WASHINGTON -- Booming sound waves halfway around th world, a team of U.S. scientists hopes to resolve one of the hottest scientific debates of the age: Is global warming fact or fantasy?
The team will set sail soon for a volcanic island near the icy fringe of Antarctica to begin a series of underwater tests that, if successful, could develop into one of the most ingenious and closely watched global experiments in history.
The expedition of oceanographers and marine biologists plans to embark on two research ships from the west Australian port of Fremantle on or about Jan. 9 and drop anchor some two weeks later off Heard Island, a remote and uninhabited Australian territory in the south Indian Ocean.
There the scientists will lower a giant loudspeaker into the sea and, for 10 days, transmit intermittent low-frequency signals, which they hope will be audible to highly sensitive listening devices located at 17 or 18 monitoring points around the globe -- some as far as 10,000 miles away on both east and west coasts ofNorth America.
At this stage, the Heard Island experiment is no more than a test to see if sound can be transmitted clearly over vast stretches of ocean. If successful, however, scientists involved with the project say it could develop into an international cooperative effort to prove or disprove that the oceans are growing warmer.
The entire project hinges on the fact that the speed of sound increases with the temperature of the medium through which it travels -- the inference being that any warming of the oceans would cause a slight but measurable shortening of the time it would take for the Heard Island sounds to reach the monitors. The farther sound travels, the easier it is to spot any changes in speed and the more accurately they can be measured; hence the extensive range of the experiment.
As warming would be a gradual process, scientists say it would take at least 10 years to glean reliable data.
The concept is the brainchild of Walter Munk, professor emeritus at Scripps Institution of Oceanography in California. Over the last four decades, he has been the leading pioneer of the relatively young science of tomography, a branch of oceanography that uses sound to map the oceans.
The experiment has fired the imagination of scientists around the world, partly because of what U.S. naval oceanographer Mel Briscoe describes as "the elegant and simple" way it confronts a vastly complex question -- an essential attribute of all great scientific experiments -- and partly because the issue itself is of global concern.
"So much is being said about whether or not there is global warming . . . . Yet nobody has come up yet with a way of measuring it," said Dr. Fred Saalfeld, director of the Navy's Office of Naval Research. "Now, finally, here's a guy who says he may have a way. We've got to give it a try." Naval Research is sharing the estimated $500,000 cost of the experiment with the National Oceanic and Atmospheric Administration, the National Science Foundation and the Department of Energy.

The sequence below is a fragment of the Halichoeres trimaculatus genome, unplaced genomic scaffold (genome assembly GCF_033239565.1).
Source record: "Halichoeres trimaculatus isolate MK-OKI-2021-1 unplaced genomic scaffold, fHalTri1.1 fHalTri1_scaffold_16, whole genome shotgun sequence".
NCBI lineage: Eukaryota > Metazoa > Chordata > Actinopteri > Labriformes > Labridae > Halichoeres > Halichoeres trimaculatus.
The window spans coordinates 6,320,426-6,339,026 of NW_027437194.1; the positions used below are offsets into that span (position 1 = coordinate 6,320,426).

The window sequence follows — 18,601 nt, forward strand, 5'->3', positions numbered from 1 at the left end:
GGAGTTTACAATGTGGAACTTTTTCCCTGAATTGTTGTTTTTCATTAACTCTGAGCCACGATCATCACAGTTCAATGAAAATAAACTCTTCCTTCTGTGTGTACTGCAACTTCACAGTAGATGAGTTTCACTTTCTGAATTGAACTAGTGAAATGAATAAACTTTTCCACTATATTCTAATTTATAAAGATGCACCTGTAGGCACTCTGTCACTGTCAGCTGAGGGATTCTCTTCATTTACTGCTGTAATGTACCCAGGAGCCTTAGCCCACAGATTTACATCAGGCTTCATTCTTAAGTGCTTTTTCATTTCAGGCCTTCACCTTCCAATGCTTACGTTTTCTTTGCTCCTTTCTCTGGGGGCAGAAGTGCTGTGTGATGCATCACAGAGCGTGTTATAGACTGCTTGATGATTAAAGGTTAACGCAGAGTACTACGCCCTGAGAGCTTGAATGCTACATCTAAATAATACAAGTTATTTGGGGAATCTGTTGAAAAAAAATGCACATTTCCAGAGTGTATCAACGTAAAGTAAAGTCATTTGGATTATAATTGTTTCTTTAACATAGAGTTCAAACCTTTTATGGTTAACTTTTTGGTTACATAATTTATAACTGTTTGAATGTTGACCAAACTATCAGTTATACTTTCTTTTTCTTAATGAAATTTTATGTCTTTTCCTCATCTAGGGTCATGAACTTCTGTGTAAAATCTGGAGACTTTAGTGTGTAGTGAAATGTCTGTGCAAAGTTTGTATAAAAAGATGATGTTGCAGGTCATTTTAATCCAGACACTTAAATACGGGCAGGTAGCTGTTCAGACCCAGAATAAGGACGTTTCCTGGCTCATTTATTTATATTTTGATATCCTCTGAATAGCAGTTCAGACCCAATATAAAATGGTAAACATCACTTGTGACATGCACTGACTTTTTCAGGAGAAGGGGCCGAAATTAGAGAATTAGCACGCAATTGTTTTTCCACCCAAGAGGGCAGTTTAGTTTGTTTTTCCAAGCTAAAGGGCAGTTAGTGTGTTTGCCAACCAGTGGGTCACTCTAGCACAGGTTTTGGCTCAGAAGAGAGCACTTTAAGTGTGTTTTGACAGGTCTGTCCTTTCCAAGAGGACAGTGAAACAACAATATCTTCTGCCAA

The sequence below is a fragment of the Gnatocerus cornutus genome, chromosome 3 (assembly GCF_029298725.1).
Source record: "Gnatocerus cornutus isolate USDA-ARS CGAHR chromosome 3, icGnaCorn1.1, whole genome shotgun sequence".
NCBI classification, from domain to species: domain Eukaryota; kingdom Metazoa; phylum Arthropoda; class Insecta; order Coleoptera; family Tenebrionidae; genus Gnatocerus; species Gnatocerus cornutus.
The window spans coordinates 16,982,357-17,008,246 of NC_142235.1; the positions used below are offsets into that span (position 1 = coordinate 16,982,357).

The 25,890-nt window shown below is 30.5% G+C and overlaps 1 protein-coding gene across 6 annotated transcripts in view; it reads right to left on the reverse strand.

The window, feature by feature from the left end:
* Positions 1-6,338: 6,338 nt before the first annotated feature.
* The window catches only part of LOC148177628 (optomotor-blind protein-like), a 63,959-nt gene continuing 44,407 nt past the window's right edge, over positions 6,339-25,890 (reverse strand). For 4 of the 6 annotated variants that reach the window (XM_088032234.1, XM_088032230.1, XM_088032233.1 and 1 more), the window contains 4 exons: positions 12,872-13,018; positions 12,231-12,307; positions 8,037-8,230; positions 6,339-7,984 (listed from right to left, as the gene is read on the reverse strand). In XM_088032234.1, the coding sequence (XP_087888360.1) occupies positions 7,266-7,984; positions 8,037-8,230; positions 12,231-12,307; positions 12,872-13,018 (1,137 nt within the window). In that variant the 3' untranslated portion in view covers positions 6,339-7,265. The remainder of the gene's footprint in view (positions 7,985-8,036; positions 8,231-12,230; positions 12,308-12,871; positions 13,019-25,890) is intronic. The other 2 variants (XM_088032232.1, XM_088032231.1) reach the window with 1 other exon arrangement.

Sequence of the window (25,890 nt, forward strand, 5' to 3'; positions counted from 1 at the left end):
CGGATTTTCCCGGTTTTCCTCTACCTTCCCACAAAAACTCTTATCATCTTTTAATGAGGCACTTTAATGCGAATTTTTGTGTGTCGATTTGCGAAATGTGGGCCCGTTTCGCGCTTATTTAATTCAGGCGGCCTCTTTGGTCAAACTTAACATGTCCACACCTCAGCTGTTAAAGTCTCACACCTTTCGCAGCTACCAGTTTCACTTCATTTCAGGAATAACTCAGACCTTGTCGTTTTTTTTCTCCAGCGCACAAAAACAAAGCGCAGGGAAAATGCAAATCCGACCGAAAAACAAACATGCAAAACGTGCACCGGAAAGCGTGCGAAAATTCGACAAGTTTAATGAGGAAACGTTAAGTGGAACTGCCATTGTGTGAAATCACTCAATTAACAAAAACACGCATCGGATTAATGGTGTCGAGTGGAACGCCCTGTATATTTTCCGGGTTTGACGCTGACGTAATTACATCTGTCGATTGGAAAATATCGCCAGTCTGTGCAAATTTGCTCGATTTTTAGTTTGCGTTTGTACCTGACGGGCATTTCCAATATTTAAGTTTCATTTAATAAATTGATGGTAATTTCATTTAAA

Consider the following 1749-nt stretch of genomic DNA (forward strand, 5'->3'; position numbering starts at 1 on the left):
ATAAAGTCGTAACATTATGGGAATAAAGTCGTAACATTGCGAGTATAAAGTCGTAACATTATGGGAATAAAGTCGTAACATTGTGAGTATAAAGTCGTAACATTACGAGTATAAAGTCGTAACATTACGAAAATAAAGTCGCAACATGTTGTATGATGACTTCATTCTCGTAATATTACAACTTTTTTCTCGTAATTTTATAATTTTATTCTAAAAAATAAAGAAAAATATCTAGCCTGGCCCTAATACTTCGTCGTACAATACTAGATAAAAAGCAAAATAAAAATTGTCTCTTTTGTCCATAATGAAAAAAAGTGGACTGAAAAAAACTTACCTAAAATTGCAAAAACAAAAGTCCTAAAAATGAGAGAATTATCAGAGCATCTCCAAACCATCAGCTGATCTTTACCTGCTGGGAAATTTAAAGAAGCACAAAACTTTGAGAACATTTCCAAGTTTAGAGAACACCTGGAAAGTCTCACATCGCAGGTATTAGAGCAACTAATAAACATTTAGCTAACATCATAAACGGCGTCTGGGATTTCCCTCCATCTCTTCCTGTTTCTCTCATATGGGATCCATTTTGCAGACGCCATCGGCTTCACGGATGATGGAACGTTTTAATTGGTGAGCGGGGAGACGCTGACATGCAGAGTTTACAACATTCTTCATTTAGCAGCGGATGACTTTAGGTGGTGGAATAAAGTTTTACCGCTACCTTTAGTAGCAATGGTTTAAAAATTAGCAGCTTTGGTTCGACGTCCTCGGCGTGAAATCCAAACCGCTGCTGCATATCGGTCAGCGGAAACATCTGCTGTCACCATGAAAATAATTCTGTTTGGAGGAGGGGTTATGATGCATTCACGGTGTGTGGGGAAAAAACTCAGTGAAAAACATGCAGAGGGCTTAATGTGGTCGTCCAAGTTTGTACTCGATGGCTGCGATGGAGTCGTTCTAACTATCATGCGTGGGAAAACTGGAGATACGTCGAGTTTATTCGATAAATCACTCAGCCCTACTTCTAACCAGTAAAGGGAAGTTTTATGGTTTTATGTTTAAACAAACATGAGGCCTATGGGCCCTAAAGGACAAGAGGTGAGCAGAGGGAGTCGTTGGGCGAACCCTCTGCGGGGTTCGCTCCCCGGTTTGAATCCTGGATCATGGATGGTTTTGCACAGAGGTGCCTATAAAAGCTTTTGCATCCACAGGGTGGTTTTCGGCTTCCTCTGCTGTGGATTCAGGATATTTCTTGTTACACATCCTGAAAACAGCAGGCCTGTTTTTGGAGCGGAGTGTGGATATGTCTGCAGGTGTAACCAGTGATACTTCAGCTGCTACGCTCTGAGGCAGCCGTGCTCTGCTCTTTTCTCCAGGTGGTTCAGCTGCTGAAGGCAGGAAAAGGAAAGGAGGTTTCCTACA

"The Navy is not a disinterested partner in this," Dr. Briscoe said. "Itwouldn't take much warming for sea levels to rise a meter or so, and think what that would mean for all those naval port facilities around the world. . . ."
During a lecture in Washington recently, Professor Munk said that the Heard Island experiment, if successful, would be able to measure anticipated ocean warming of four-thousandths of a degree Celsius a year -- translating to an annual increase of a quarter-second in the underwater speed of sound. This, he said, would represent the most technologically advanced method of measuring oceanic warming.
It would take 200 years to measure ocean warming by simply reading a thermometer, he said. And although orbital satellites would be able to measure minute rises in sea level, which would occur if warming were taking place, they would not be as accurate as underwater acoustics, he said.
While global warming, or the greenhouse effect, is popularly regarded as a fact, it is still not scientifically proven.
Analysis of gas bubbles trapped in polar ice samples over thousands of years, and a variety of other data, show that atmospheric concentrations of fossil-based gases such as carbon dioxide and methane have risen in step with the dramatic industrial development and deforestation of the last 150 years. What remains in dispute, however, is whether these gases are causing the world -- including its oceans -- to become warmer.
PD Enter the Heard Island experiment. Scientists from at least nine
nations are involved in the monitoring, including Australia, Canada, the Soviet Union, India, Japan, South Africa, New Zealand and Brazil, plus representatives from U.S. naval facilities and several private oceanographic institutions. It remains uncertain whether a French group will participate.